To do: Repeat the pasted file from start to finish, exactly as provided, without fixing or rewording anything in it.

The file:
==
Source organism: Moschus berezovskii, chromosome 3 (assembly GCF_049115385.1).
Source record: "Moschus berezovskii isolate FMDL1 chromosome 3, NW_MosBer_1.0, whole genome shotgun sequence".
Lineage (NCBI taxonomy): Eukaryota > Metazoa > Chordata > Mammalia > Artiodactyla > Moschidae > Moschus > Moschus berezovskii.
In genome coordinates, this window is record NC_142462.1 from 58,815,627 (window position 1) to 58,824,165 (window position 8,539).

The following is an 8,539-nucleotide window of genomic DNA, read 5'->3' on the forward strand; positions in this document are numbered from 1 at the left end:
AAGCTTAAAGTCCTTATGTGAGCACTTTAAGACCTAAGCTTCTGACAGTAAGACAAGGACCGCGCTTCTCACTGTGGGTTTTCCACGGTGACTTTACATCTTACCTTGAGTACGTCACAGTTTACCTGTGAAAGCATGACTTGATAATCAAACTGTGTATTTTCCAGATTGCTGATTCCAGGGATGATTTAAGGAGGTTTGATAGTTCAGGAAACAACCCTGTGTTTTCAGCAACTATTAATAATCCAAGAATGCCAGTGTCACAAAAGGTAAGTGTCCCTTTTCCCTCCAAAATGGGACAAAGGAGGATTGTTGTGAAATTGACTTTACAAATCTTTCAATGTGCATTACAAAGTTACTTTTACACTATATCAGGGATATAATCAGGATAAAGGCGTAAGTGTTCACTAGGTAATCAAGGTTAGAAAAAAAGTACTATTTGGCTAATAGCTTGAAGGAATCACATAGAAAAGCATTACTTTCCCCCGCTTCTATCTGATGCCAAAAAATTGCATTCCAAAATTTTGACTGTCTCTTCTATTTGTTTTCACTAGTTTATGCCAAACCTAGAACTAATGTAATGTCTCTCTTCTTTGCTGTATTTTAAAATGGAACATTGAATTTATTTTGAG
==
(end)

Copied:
Source organism: Moschus berezovskii, chromosome 3 (assembly GCF_049115385.1).
Source record: "Moschus berezovskii isolate FMDL1 chromosome 3, NW_MosBer_1.0, whole genome shotgun sequence".
Lineage (NCBI taxonomy): Eukaryota > Metazoa > Chordata > Mammalia > Artiodactyla > Moschidae > Moschus > Moschus berezovskii.
In genome coordinates, this window is record NC_142462.1 from 58,815,627 (window position 1) to 58,824,165 (window position 8,539).

The following is an 8,539-nucleotide window of genomic DNA, read 5'->3' on the forward strand; positions in this document are numbered from 1 at the left end:
AAGCTTAAAGTCCTTATGTGAGCACTTTAAGACCTAAGCTTCTGACAGTAAGACAAGGACCGCGCTTCTCACTGTGGGTTTTCCACGGTGACTTTACATCTTACCTTGAGTACGTCACAGTTTACCTGTGAAAGCATGACTTGATAATCAAACTGTGTATTTTCCAGATTGCTGATTCCAGGGATGATTTAAGGAGGTTTGATAGTTCAGGAAACAACCCTGTGTTTTCAGCAACTATTAATAATCCAAGAATGCCAGTGTCACAAAAGGTAAGTGTCCCTTTTCCCTCCAAAATGGGACAAAGGAGGATTGTTGTGAAATTGACTTTACAAATCTTTCAATGTGCATTACAAAGTTACTTTTACACTATATCAGGGATATAATCAGGATAAAGGCGTAAGTGTTCACTAGGTAATCAAGGTTAGAAAAAAAGTACTATTTGGCTAATAGCTTGAAGGAATCACATAGAAAAGCATTACTTTCCCCCGCTTCTATCTGATGCCAAAAAATTGCATTCCAAAATTTTGACTGTCTCTTCTATTTGTTTTCACTAGTTTATGCCAAACCTAGAACTAATGTAATGTCTCTCTTCTTTGCTGTATTTTAAAATGGAACATTGAATTTATTTTGAG